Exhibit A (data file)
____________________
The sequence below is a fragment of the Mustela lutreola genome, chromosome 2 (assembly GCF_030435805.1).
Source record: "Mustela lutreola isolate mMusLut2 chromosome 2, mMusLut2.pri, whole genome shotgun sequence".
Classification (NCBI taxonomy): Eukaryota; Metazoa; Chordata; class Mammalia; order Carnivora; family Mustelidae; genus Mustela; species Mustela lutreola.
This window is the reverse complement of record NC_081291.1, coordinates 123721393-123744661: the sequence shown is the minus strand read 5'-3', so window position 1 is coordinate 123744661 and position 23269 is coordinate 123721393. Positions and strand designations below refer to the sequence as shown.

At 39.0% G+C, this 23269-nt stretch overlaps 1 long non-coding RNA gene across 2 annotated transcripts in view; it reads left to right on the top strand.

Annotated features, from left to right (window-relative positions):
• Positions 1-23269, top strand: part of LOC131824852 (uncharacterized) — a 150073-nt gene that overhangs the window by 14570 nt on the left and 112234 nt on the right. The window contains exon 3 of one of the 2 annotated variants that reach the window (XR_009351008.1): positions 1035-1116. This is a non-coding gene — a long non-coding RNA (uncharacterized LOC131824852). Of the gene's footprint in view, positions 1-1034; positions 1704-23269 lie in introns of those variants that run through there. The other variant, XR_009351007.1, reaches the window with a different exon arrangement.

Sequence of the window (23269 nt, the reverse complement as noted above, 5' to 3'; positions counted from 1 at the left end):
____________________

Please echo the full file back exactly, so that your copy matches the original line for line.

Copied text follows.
The sequence below is a fragment of the Mustela lutreola genome, chromosome 2 (assembly GCF_030435805.1).
Source record: "Mustela lutreola isolate mMusLut2 chromosome 2, mMusLut2.pri, whole genome shotgun sequence".
Classification (NCBI taxonomy): Eukaryota; Metazoa; Chordata; class Mammalia; order Carnivora; family Mustelidae; genus Mustela; species Mustela lutreola.
This window is the reverse complement of record NC_081291.1, coordinates 123721393-123744661: the sequence shown is the minus strand read 5'-3', so window position 1 is coordinate 123744661 and position 23269 is coordinate 123721393. Positions and strand designations below refer to the sequence as shown.

At 39.0% G+C, this 23269-nt stretch overlaps 1 long non-coding RNA gene across 2 annotated transcripts in view; it reads left to right on the top strand.

Annotated features, from left to right (window-relative positions):
• Positions 1-23269, top strand: part of LOC131824852 (uncharacterized) — a 150073-nt gene that overhangs the window by 14570 nt on the left and 112234 nt on the right. The window contains exon 3 of one of the 2 annotated variants that reach the window (XR_009351008.1): positions 1035-1116. This is a non-coding gene — a long non-coding RNA (uncharacterized LOC131824852). Of the gene's footprint in view, positions 1-1034; positions 1704-23269 lie in introns of those variants that run through there. The other variant, XR_009351007.1, reaches the window with a different exon arrangement.

Sequence of the window (23269 nt, the reverse complement as noted above, 5' to 3'; positions counted from 1 at the left end):